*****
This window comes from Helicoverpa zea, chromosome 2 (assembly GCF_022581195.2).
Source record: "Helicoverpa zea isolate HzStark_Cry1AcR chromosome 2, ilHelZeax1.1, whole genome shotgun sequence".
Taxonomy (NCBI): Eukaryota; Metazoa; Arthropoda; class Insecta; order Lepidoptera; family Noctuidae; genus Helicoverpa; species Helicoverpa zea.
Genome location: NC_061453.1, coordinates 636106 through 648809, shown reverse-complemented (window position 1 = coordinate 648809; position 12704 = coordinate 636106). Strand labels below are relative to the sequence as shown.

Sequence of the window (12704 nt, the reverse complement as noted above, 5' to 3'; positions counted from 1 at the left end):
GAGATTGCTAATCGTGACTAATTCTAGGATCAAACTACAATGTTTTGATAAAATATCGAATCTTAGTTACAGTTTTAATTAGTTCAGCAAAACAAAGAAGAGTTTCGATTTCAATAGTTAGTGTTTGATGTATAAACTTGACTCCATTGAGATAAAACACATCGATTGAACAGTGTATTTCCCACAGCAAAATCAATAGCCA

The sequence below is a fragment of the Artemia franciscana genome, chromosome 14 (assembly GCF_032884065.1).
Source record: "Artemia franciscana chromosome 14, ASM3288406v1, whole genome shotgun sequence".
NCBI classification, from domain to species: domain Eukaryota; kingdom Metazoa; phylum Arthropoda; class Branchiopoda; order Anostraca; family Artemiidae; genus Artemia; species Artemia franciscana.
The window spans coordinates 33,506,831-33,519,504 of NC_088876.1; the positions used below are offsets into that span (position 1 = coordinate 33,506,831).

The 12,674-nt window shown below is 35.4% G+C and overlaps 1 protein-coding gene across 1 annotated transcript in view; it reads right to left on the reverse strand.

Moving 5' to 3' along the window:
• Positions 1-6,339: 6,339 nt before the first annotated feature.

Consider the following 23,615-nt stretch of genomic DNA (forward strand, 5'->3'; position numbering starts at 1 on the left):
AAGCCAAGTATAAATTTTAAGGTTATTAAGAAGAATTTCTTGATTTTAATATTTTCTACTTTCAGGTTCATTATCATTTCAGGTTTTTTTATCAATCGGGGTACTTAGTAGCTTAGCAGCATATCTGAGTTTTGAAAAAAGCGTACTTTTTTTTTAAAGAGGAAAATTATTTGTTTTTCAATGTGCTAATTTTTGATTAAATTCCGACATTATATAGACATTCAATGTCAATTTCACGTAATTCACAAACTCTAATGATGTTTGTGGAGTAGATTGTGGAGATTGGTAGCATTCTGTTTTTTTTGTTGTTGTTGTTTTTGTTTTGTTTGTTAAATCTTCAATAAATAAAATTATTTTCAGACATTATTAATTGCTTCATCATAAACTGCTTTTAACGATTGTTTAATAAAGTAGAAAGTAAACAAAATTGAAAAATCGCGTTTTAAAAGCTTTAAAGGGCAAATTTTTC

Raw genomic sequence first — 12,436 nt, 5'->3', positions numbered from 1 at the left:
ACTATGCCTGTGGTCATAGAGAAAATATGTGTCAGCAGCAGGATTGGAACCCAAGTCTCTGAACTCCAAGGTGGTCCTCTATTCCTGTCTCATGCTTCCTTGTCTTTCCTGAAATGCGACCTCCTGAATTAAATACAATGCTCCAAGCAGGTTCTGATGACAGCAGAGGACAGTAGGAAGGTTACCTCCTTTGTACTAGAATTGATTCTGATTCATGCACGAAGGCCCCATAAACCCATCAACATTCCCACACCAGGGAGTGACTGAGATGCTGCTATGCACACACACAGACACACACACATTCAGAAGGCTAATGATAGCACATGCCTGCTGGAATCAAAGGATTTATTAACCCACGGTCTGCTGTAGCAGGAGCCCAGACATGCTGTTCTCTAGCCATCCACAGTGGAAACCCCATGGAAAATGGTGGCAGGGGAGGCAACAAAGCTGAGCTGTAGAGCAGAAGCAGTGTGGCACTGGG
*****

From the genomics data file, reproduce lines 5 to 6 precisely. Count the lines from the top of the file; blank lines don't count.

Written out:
Sequence of the window (12704 nt, the reverse complement as noted above, 5' to 3'; positions counted from 1 at the left end):
GAGATTGCTAATCGTGACTAATTCTAGGATCAAACTACAATGTTTTGATAAAATATCGAATCTTAGTTACAGTTTTAATTAGTTCAGCAAAACAAAGAAGAGTTTCGATTTCAATAGTTAGTGTTTGATGTATAAACTTGACTCCATTGAGATAAAACACATCGATTGAACAGTGTATTTCCCACAGCAAAATCAATAGCCA